JC Decaux offers to buy APN Outdoor for $1.1 billion

The will-they won’t-they takeover game between out-of-home advertising companies operating in Australia continues, with French-based outfit JC Decaux submitting a non-binding proposal to acquire 100% of APN Outdoor for $1.1 billion.

The proposal comes as the outdoor industry looks to consolidate, with a merger between two of the biggest local players – APN Outdoor and Ooh Media – being rejected last year by the competition watchdog, and both companies subsequently bidding for Here There & Everywhere’s street furniture business Adshel.

The proposal is subject to due diligence and regulatory approval

JC Decaux describes itself as the number one outdoor advertising company worldwide. It entered the Australian market in 1997 with the street furniture contract for Sydney ahead of the Olympic Games in 2000. It has held the account for the 20 years since.

The lucrative City of Sydney contract, however, was put up for grabs late last year,  with JC Decaux chairman and co-CEO Jean Francois Decaux telling Mumbrella it would focus on winning the account before it made any acquisitions.

Steve O’Connor, CEO of JC Decaux’s Australian operation and also chairman of the Outdoor Media Association (OMA), reaffirmed the position at the time.

“We have to win Sydney – number one. And we have to bed down these contracts we’ve just won [Yarra Trams and Telstra]. For the foreseeable future, our focus is going to be on what we’ve got – which is very significant,” he said.

Despite apparent uncertainty around the winner of the City of Sydney contract, JC Decaux announced its indicative and non-binding intentions with APN Outdoor this evening.

“APN Outdoor Group Limited is a leading out-of-home media company in Australia that primarily operates in the large-format billboard segment, as well as in the transit, rail and airport segments,” JC Decaux’s statement said.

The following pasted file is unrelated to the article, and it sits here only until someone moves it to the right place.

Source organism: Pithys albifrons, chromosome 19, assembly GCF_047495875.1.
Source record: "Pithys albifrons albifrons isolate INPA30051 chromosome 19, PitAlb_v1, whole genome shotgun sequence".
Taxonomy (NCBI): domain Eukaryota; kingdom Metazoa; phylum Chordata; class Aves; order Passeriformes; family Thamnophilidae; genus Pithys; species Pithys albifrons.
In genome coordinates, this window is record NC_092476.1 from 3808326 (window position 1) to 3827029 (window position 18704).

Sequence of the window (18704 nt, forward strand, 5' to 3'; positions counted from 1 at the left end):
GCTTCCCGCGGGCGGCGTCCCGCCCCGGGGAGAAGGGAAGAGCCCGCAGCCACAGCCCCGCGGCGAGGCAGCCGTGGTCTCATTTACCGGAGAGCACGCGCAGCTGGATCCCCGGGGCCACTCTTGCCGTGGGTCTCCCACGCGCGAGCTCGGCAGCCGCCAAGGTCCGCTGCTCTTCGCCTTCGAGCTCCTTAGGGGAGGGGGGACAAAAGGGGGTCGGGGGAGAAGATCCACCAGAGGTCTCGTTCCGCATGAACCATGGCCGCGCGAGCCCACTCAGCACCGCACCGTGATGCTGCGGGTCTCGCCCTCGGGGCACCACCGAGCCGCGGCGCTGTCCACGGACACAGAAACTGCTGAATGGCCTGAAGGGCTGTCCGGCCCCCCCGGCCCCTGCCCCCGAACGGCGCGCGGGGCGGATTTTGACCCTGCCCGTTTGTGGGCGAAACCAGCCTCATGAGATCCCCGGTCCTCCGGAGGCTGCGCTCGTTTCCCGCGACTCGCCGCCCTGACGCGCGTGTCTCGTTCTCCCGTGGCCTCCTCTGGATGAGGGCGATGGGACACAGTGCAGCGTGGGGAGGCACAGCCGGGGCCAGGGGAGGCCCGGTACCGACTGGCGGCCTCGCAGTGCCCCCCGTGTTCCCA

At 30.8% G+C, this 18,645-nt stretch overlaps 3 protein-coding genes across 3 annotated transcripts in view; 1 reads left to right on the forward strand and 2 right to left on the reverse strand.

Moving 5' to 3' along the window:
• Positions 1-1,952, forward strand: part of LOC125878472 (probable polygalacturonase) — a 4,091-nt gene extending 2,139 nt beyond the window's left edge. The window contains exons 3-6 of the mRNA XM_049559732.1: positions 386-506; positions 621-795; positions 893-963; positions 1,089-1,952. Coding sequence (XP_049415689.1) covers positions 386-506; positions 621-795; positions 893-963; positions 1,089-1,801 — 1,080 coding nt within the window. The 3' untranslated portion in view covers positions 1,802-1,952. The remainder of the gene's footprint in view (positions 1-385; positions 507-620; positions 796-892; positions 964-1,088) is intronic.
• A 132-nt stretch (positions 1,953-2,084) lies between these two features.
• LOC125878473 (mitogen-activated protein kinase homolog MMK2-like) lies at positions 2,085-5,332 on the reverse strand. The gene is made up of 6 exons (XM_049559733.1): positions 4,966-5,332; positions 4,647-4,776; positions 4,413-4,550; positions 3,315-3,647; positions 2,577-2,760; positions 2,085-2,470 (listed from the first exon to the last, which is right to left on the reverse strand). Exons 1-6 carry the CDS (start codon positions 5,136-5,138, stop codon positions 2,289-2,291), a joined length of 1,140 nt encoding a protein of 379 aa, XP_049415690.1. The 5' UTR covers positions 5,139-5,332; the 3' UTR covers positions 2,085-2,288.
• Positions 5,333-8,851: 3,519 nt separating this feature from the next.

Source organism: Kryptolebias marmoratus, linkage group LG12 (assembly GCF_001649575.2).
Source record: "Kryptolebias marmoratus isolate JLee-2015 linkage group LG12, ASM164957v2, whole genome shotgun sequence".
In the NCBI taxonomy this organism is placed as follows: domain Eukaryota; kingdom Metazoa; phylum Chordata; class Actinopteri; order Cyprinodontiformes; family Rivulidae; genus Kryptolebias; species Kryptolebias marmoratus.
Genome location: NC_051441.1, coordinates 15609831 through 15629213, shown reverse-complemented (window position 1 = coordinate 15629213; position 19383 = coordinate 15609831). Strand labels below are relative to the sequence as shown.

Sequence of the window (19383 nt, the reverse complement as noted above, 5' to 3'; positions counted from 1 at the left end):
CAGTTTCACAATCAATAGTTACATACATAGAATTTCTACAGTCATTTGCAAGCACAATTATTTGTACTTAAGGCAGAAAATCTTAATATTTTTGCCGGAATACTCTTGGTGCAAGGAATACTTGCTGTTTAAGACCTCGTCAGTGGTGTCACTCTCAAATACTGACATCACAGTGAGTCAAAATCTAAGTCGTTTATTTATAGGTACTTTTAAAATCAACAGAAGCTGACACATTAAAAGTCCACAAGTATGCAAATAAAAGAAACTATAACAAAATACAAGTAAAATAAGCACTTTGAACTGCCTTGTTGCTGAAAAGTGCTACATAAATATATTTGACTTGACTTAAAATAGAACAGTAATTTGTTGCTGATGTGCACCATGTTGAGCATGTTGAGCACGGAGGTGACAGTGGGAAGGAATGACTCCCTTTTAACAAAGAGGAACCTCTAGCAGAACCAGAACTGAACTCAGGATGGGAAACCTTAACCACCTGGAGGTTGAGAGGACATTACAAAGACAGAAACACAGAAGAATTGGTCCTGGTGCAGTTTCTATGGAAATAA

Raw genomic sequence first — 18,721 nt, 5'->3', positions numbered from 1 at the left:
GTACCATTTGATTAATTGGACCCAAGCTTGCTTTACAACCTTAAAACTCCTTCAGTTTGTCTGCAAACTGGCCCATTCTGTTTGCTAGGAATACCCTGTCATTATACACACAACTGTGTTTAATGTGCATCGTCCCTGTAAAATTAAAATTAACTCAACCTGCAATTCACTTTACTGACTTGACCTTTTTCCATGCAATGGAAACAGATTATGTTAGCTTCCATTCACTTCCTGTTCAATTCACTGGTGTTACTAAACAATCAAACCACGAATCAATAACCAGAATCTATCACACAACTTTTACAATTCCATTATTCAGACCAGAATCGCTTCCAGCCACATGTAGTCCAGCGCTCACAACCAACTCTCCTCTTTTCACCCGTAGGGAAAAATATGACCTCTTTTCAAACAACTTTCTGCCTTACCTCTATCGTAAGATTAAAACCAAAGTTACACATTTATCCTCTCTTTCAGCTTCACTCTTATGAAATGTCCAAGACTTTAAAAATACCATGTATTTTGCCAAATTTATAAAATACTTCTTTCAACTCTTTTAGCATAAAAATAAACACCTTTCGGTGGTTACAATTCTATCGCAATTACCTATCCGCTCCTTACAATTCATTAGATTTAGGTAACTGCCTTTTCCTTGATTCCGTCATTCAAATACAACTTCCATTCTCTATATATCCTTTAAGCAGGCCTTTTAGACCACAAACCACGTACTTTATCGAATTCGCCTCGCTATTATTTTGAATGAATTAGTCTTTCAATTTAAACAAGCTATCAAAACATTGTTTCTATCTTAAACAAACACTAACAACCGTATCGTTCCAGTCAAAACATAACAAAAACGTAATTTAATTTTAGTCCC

“APN Outdoor would be complementary to JC Decaux’s existing out-of-home media assets in Australia, which are primarily street furniture segment. JC Decaux is one of the leading street furniture players in the Australian market, having recently won the advertising rights for Yarra Trams in Melbourne and Telstra under long-term contracts.”

O’Connor has told Mumbrella JC Decaux is ‘here to stay’ in Australia

The proposal is for 100% of APN Outdoor’s share capital based on its current business assets, via a scheme of agreement, for $6.52 per share in cash – which it says is a 30.0% premium over the six months VWAP [volume weighted average price] and corresponds to approximately $1.1 billion.

JC Decaux noted the proposal is subject to due diligence, applicable regulatory approvals (including the Australian Competition and Consumer Commission – which blocked the APN Outdoor and Ooh Media merger – and the Foreign Investment Review Board) and other customary conditions.

“The proposal is also conditional on entry into a definitive scheme implementation agreement between JC Decaux and APN Outdoor, under which APN Outdoor would puts to its shareholders the contemplated scheme to implement the proposal,” a release from JC Decaux explained.